DARPA’s Spaceplane of the Future

Wanted: One small, reusable launch vehicle for $146 million or best offer.

Boeing XS-1 concept DARPA
Boeing's concept for DARPA's XS-1 spaceplane.

While the eyes of the world are on SpaceX and other companies building and testing new reusable rockets, a related and equally important development has been happening under the public radar. DARPA’s Experimental Spaceplane-1 (XS-1) has been gearing up its own development program, which in some ways is even more impressive than the big launchers.

Along with the Atlases and Falcons, there are many smaller rockets regularly launching small payloads. That sector of the industry is ripe for the same kind of innovation now disrupting the large launcher market. For most satellite projects, launch is the largest single expense, and the trend today is to try to reduce launch costs through reusability—building hardware that can be used over and over, instead of being tossed in the ocean after liftoff.

DARPA has asked the aerospace industry to design a small, first-stage rocket that can launch into space, deploy another stage with 3,000 to 5,000 pounds of payload attached, then return to land on a runway and be ready to do it all over again the next day—ten days in a row. That’s much more often than any of the bigger rockets launch, none of which have actually achieved reusability yet. XS-1, as DARPA calls the experimental vehicle, won’t have time for extensive refurbishment. It should essentially be able to refuel and re-fly, like an airplane. And it should do it for $5 million per flight, around a tenth of the cost of a current launch.

Spaceplanes have certain advantages in this arena.  They have gentler atmospheric reentries than traditional rockets do, thus lessening aerodynamic and structural stresses. They can take off or land on any runway that’s long enough, and so can be flown from pretty much anywhere.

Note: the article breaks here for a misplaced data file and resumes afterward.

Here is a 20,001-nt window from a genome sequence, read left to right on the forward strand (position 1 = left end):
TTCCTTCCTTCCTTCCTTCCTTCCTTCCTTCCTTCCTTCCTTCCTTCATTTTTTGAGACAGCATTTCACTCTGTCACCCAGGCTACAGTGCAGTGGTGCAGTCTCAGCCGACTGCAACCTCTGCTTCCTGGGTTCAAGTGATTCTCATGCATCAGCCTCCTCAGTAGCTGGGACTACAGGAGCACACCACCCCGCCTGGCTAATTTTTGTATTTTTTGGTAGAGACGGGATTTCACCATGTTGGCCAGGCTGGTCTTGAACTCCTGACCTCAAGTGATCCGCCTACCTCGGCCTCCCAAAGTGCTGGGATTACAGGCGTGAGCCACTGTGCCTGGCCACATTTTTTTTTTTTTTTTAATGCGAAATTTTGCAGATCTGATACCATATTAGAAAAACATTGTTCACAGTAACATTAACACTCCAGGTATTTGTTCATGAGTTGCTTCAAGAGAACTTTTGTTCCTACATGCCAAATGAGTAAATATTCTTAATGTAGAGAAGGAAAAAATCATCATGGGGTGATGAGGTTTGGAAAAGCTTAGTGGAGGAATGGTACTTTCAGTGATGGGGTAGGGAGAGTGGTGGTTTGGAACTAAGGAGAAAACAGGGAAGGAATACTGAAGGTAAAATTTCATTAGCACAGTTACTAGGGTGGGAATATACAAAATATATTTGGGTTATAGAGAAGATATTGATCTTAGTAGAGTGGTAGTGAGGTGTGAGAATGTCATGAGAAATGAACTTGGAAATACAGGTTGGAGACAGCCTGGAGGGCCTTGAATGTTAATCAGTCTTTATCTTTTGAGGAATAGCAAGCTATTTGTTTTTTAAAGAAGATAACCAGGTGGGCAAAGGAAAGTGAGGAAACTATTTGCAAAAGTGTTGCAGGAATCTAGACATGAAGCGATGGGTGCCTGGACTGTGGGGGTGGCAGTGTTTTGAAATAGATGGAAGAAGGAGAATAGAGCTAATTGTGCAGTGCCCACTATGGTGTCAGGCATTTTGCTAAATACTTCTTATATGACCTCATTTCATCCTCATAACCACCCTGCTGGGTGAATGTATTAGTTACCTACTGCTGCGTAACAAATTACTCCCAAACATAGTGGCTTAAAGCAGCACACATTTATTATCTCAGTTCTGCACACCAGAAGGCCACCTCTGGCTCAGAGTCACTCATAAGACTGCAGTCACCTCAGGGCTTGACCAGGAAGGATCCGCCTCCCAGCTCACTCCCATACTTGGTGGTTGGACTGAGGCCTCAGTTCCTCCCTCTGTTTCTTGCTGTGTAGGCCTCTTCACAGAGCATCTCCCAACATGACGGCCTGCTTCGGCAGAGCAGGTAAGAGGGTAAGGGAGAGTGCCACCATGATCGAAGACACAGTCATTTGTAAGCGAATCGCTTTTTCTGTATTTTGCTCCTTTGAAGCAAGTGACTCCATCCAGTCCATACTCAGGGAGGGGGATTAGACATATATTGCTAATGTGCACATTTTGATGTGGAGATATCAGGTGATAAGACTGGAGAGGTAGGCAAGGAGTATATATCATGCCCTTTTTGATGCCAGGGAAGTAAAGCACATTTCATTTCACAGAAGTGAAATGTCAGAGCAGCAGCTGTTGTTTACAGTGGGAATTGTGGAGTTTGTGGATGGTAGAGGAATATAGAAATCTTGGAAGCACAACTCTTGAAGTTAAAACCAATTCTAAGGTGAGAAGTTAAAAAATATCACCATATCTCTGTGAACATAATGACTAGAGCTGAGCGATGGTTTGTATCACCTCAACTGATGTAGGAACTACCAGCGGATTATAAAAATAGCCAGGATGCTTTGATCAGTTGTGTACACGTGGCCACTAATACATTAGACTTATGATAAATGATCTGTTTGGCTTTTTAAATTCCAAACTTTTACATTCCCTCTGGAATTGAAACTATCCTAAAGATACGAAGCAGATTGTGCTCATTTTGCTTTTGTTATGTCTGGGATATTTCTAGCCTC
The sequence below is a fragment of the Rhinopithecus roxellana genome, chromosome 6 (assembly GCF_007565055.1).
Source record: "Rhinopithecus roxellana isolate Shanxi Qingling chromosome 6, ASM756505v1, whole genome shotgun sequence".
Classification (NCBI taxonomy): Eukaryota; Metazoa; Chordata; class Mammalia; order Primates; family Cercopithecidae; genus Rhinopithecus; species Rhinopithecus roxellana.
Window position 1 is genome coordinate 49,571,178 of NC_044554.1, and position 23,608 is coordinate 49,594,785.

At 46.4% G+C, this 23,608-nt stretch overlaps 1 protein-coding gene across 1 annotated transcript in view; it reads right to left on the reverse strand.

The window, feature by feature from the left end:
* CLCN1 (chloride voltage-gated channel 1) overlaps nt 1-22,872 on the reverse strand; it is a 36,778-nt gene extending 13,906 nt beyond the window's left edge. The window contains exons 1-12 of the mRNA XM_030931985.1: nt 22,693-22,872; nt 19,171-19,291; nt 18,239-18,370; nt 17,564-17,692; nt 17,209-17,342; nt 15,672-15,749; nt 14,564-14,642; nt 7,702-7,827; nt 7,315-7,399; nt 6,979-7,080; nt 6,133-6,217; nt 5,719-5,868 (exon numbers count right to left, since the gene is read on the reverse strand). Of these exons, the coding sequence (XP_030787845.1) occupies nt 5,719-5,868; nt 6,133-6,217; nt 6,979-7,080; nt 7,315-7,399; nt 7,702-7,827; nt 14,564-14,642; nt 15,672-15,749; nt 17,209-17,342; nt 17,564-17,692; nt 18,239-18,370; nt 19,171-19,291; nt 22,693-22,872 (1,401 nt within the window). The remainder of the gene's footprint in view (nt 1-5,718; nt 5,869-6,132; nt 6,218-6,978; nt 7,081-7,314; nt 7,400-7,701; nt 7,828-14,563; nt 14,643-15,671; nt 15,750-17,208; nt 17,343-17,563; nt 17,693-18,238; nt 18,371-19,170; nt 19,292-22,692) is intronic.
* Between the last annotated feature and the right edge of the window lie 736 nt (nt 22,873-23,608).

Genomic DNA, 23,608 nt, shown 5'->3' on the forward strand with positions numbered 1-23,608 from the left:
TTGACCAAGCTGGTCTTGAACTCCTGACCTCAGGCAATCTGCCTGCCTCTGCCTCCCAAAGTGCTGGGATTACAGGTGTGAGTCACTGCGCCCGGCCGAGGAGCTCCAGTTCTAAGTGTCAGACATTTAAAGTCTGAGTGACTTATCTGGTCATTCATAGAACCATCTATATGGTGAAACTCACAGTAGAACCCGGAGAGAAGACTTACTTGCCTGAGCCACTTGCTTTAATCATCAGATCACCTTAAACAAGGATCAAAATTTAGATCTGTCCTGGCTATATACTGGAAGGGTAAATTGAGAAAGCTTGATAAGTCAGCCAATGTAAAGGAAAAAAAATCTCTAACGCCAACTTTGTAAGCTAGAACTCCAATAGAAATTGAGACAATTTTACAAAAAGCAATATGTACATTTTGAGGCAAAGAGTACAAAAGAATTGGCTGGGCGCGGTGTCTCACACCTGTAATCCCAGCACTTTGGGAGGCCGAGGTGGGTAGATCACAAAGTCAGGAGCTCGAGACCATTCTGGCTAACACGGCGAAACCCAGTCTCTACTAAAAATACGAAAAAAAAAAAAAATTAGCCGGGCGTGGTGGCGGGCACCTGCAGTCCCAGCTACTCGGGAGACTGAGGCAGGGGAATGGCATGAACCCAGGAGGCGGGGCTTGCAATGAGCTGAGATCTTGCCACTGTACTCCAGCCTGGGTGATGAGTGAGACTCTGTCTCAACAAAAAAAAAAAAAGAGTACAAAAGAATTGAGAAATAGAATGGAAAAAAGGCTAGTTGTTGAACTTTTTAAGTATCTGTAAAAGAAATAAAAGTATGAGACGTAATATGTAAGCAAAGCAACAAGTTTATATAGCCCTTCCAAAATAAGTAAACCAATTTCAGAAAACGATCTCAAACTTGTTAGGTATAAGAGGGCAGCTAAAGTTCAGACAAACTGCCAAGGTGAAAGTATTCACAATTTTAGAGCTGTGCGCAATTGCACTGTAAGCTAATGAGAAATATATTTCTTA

In 2014, three teams were selected to do advanced design work on the XS-1: Boeing/Blue Origin, Northrop Grumman/Virgin Galactic/Scaled Composites, and XCOR/Masten were all funded to develop their concepts. (Generally one company leads the overall design, while the other focuses on propulsion).

Now DARPA is putting up $146 million for Phase II of the project—building and flying an actual demonstrator. Anyone with a concept can submit, but of course the three Phase I teams have a serious leg up. Even though $146 million is a lot of money, it won’t likely cover the full cost of building a novel spacecraft, so the winning company will probably need to invest some of its own money as well. Theoretically the winner will end up with a tested spaceplane that it can enter in a lucrative marketplace. But since nothing in spaceflight (or government funding) is guaranteed, it’s still a gamble.

The two large spaceplane projects of the 1980s, the U.S. Space Shuttle and Soviet Buran, never came close to achieving airline-style operations. The Shuttle, despite its name and original design goals, required a long and extremely expensive refurbishment after each launch, and the Buran made its first and only flight in 1988. Although the industry has since turned back to conventional rockets, the spaceplane concept never really died, and many have been drawn up on paper.

Now market forces and technological advancements have rekindled interest in spaceplanes. Sierra Nevada Corporation is set to test its Dream Chaser winged lifting body to resupply the International Space Station; it requires a traditional rocket to reach orbit but lands on runways. Virgin Galactic and XCOR are selling tickets for their suborbital spaceplanes (XCOR’s Lynx even takes off from and lands on a runway; Virgin Galactic’s SpaceShipOne is air-launched but runway-recoverable). Of the paper spaceplanes, Reaction Engines’ Skylon is by far the most exciting: a single-stage-to-orbit, reusable spaceplane that detailed independent studies say is technically feasible, if immensely difficult to build and fly.    

DARPA exists to try risky new things, and not all of its spaceflight ideas have worked out. A smaller project to air-launch tiny 100-pound satellites, called Airborne Launch Assist Space Access (ALASA), was canceled last  December after its intended fuel kept combusting prematurely.